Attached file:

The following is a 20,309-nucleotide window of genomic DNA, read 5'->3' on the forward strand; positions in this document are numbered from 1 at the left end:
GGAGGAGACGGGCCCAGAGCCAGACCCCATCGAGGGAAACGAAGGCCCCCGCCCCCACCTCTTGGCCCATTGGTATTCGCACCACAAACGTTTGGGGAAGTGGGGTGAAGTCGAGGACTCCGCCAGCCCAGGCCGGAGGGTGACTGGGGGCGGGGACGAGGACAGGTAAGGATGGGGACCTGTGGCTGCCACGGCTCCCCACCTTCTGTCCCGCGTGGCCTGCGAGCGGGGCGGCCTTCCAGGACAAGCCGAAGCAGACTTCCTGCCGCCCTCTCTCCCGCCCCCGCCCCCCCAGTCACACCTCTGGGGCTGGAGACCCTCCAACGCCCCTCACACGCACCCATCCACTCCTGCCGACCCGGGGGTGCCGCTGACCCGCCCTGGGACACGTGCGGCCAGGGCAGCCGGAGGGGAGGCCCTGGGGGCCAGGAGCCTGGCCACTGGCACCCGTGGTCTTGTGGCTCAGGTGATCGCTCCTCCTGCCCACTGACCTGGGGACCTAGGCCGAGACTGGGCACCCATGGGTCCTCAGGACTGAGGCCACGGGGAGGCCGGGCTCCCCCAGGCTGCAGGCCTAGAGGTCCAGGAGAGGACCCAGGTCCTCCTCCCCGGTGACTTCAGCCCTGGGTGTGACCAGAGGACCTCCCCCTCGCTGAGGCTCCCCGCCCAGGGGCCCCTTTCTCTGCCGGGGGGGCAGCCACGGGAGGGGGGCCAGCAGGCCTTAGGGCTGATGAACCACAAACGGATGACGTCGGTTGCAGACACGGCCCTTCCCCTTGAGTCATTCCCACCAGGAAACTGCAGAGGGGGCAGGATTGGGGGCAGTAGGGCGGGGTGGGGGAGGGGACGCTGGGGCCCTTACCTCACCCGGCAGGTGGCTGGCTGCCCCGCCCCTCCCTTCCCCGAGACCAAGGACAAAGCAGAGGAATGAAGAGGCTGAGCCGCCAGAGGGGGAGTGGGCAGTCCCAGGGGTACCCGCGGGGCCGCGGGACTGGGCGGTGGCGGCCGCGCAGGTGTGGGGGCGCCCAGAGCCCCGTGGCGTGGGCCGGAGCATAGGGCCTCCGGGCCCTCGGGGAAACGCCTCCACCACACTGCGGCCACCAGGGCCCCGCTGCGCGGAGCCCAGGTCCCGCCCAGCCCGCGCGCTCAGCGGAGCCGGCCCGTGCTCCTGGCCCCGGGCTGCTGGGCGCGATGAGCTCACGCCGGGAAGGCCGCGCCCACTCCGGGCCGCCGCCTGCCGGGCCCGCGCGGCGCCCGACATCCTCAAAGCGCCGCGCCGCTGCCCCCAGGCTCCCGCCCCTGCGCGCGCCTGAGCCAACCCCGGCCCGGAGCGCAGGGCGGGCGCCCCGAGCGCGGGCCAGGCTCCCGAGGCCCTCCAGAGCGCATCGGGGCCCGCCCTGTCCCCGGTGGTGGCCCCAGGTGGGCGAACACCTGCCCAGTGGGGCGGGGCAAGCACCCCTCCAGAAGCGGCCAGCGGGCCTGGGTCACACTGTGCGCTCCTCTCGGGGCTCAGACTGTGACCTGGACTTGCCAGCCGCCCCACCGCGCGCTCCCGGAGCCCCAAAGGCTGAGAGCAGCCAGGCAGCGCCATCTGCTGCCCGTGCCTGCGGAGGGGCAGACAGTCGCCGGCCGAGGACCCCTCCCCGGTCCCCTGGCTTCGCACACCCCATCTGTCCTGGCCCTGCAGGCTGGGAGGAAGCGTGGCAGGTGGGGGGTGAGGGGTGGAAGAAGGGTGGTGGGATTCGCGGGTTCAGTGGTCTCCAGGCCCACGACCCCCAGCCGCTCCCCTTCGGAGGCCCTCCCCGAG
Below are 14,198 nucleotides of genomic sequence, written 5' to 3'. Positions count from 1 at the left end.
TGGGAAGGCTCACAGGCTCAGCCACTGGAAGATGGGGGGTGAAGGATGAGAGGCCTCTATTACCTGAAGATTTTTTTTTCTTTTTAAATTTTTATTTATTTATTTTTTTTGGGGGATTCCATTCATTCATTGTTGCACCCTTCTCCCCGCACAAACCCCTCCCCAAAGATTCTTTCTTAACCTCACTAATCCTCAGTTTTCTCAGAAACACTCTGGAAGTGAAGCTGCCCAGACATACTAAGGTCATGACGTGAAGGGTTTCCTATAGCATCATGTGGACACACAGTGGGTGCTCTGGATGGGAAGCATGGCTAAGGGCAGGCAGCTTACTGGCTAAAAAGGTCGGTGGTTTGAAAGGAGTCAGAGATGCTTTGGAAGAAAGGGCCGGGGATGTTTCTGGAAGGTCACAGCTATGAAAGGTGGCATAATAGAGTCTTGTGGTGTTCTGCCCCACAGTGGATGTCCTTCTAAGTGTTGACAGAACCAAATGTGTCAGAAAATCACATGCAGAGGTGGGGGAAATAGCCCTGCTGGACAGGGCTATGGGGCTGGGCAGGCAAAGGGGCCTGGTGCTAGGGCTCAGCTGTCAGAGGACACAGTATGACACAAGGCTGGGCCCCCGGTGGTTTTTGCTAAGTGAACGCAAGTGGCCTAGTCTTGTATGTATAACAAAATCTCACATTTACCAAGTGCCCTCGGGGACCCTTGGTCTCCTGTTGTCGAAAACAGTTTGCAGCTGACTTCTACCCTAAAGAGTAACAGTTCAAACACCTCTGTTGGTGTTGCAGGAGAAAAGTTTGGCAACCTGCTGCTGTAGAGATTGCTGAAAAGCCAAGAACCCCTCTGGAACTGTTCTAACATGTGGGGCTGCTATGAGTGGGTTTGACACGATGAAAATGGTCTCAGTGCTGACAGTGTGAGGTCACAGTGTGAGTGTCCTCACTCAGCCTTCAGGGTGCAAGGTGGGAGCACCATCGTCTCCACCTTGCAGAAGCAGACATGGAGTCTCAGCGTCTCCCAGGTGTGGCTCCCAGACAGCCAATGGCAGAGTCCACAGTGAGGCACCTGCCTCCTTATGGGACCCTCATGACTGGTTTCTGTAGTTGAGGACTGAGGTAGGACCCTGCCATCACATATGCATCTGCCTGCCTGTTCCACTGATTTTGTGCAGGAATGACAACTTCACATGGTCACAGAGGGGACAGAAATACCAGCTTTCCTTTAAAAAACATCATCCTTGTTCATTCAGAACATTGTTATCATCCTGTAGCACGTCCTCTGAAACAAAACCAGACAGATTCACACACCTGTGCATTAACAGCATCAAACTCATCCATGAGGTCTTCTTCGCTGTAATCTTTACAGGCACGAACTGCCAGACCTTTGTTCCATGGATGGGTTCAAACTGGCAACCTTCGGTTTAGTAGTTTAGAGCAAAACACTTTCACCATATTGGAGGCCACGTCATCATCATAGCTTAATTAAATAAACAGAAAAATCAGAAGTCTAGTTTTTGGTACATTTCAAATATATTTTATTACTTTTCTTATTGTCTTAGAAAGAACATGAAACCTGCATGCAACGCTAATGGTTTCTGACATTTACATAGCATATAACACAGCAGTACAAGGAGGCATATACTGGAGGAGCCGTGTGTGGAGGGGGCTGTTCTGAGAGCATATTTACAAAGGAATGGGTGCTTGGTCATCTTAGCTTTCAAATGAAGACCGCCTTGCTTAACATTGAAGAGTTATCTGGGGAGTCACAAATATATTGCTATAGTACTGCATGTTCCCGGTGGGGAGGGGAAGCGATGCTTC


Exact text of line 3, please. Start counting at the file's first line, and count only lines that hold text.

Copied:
Below are 14,198 nucleotides of genomic sequence, written 5' to 3'. Positions count from 1 at the left end.